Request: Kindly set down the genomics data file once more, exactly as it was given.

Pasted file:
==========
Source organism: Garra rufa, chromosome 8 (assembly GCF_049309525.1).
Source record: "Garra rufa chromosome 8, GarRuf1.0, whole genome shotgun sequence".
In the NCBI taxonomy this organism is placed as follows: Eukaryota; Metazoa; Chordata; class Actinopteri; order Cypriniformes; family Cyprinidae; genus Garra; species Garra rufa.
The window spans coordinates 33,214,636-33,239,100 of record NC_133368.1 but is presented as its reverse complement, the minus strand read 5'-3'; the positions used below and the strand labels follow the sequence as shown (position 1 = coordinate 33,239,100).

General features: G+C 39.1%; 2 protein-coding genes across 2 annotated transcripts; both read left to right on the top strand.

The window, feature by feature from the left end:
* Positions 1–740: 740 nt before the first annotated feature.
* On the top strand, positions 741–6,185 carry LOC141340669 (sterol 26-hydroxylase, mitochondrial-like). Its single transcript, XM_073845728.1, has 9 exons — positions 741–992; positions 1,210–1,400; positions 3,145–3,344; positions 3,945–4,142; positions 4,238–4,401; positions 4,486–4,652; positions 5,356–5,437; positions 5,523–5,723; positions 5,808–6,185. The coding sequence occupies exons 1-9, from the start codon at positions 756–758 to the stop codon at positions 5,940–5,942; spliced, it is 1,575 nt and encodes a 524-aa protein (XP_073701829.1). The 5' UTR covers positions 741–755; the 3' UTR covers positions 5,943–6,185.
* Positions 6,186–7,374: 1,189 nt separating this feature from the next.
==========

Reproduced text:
Source organism: Garra rufa, chromosome 8 (assembly GCF_049309525.1).
Source record: "Garra rufa chromosome 8, GarRuf1.0, whole genome shotgun sequence".
In the NCBI taxonomy this organism is placed as follows: Eukaryota; Metazoa; Chordata; class Actinopteri; order Cypriniformes; family Cyprinidae; genus Garra; species Garra rufa.
The window spans coordinates 33,214,636-33,239,100 of record NC_133368.1 but is presented as its reverse complement, the minus strand read 5'-3'; the positions used below and the strand labels follow the sequence as shown (position 1 = coordinate 33,239,100).

General features: G+C 39.1%; 2 protein-coding genes across 2 annotated transcripts; both read left to right on the top strand.

The window, feature by feature from the left end:
* Positions 1–740: 740 nt before the first annotated feature.
* On the top strand, positions 741–6,185 carry LOC141340669 (sterol 26-hydroxylase, mitochondrial-like). Its single transcript, XM_073845728.1, has 9 exons — positions 741–992; positions 1,210–1,400; positions 3,145–3,344; positions 3,945–4,142; positions 4,238–4,401; positions 4,486–4,652; positions 5,356–5,437; positions 5,523–5,723; positions 5,808–6,185. The coding sequence occupies exons 1-9, from the start codon at positions 756–758 to the stop codon at positions 5,940–5,942; spliced, it is 1,575 nt and encodes a 524-aa protein (XP_073701829.1). The 5' UTR covers positions 741–755; the 3' UTR covers positions 5,943–6,185.
* Positions 6,186–7,374: 1,189 nt separating this feature from the next.